The Weber School is a powerful learning community for students from all Jewish backgrounds. ▶ 20 AP courses available for 9th-12 grades ▶ Interdisciplinary Capstone Project in General and Jewish studies with honors diploma ▶ Pre-professional Fine and Performing Arts program featuring a wide range of performances, exhibitions, and courses ▶ 13 Athletic Teams plus Co-ed Intramural Sports and Fitness program
JOIN US FOR THESE UPCOMING EVENTS! INFO EVENING FOR STUDENTS & PARENTS Oct. 8 and Nov. 18, 2015 ◆ 7:00 pm www.weberschool.org
PARENT VISIT DAY Jan. 27, 2016 ◆ 8:30 am
Contact Ms. Rise Arkin, Director of Admissions 404-917-2500 X101 . email@example.com
Ashley Marshall Ashley Marshall became Lovett School’s new lower school principal in July. Before Lovett, she served as the early childhood director at Charlotte Country Day School in Charlotte, N.C., where she oversaw junior kindergarten through second grade. Prior to that, she taught kindergarten, and first and fourth grades at The Spence School in New York.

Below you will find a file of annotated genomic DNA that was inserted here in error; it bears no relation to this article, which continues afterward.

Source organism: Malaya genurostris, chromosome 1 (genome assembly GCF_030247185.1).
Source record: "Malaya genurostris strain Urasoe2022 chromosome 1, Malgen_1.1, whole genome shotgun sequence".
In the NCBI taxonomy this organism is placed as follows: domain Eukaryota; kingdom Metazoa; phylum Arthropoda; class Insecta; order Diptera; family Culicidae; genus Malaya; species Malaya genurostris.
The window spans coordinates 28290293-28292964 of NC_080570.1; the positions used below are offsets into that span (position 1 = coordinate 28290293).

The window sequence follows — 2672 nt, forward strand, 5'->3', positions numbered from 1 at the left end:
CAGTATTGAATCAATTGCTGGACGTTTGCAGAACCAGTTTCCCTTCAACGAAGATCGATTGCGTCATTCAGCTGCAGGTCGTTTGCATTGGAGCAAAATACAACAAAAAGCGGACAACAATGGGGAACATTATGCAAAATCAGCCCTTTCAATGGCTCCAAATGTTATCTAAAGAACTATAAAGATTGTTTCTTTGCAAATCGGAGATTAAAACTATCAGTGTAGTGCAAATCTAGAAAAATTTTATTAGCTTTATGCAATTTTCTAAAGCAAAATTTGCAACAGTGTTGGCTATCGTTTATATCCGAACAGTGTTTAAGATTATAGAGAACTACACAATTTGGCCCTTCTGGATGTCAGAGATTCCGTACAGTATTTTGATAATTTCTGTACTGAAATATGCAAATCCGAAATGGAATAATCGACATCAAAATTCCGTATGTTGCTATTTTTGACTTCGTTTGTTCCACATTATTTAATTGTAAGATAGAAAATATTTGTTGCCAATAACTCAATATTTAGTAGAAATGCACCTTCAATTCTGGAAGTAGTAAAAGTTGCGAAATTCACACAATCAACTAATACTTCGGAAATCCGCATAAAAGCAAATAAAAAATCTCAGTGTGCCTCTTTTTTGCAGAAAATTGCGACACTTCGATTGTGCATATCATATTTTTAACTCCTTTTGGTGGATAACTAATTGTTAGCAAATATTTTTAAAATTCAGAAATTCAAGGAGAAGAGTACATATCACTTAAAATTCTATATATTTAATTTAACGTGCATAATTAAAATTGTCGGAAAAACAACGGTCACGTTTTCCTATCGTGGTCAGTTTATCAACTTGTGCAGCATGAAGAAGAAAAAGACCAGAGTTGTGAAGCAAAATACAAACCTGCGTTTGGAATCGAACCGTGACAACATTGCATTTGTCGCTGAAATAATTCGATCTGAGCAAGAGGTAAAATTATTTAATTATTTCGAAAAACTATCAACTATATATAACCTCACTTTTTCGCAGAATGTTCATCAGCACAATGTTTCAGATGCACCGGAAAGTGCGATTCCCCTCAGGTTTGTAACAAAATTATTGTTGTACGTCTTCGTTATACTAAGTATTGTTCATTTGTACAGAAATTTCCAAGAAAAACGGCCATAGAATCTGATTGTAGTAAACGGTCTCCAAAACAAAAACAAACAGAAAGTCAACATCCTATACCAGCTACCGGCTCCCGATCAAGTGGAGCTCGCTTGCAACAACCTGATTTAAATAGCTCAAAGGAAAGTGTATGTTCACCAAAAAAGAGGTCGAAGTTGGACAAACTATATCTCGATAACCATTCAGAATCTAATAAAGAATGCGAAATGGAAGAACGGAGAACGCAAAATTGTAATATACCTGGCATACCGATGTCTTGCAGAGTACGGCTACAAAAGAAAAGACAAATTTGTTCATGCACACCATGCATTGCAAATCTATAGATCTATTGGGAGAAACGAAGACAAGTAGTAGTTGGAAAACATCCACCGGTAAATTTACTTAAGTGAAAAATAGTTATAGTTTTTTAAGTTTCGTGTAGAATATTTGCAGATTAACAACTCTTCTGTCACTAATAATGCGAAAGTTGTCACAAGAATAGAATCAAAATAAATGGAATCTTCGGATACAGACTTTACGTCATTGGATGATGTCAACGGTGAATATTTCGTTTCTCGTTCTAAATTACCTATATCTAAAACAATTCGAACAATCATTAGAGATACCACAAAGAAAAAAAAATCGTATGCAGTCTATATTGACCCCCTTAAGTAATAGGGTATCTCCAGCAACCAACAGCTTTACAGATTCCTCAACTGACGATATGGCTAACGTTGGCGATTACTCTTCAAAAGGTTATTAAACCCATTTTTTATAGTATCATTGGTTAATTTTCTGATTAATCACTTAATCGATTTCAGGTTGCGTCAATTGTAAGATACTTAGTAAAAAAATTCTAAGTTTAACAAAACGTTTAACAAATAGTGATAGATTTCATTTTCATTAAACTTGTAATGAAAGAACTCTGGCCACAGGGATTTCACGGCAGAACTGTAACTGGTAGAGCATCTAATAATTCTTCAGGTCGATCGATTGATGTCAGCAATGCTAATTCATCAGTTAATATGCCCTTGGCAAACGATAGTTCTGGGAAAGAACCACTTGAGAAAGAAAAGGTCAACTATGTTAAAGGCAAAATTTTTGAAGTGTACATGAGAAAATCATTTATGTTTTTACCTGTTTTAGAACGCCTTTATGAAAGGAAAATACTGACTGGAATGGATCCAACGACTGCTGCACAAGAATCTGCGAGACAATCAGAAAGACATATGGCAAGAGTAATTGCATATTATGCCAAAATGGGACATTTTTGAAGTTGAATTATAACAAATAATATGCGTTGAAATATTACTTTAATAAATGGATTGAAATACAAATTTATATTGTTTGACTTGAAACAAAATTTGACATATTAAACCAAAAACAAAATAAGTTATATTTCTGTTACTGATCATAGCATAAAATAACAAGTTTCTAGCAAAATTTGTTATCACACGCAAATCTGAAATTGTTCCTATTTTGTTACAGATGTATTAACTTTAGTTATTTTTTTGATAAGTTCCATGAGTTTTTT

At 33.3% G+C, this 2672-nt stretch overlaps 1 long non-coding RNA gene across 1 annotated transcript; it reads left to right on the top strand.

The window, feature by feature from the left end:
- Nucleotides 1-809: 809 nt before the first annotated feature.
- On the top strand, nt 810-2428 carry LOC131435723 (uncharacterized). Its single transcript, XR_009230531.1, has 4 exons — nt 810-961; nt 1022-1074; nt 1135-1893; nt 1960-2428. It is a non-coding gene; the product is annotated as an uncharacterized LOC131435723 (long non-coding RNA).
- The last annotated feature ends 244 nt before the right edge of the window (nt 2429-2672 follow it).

Blair Peterson Blair Peterson joined Mount Vernon Presbyterian School as its new Head of Upper School. Most recently, Peterson served as the high school principal for the Graded School, The American School of São Paulo in Brazil. www.ReporterNewspapers.net |
SEPT. 18 – OCT. 1, 2015 | 23
TUTORING & TEST PREP •Customized One-on-One Tutoring •Experienced Masters Degree Tutors •SAT, ACT, SSAT Test Prep •All Subjects, All Grades, All Levels •No Contract, No Up-Front Payment •Seven Days a Week, By Appointment
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EDUCATION GUIDE Mount Vernon teacher joins symphony chorus The director of Visual and Performing Arts at Mount Vernon Presbyterian School has won a position on the Atlanta Symphony Orchestra Chorus. Matthew Neylon, who recently joined the school, auditioned for the Tenor 1 position in the chorus.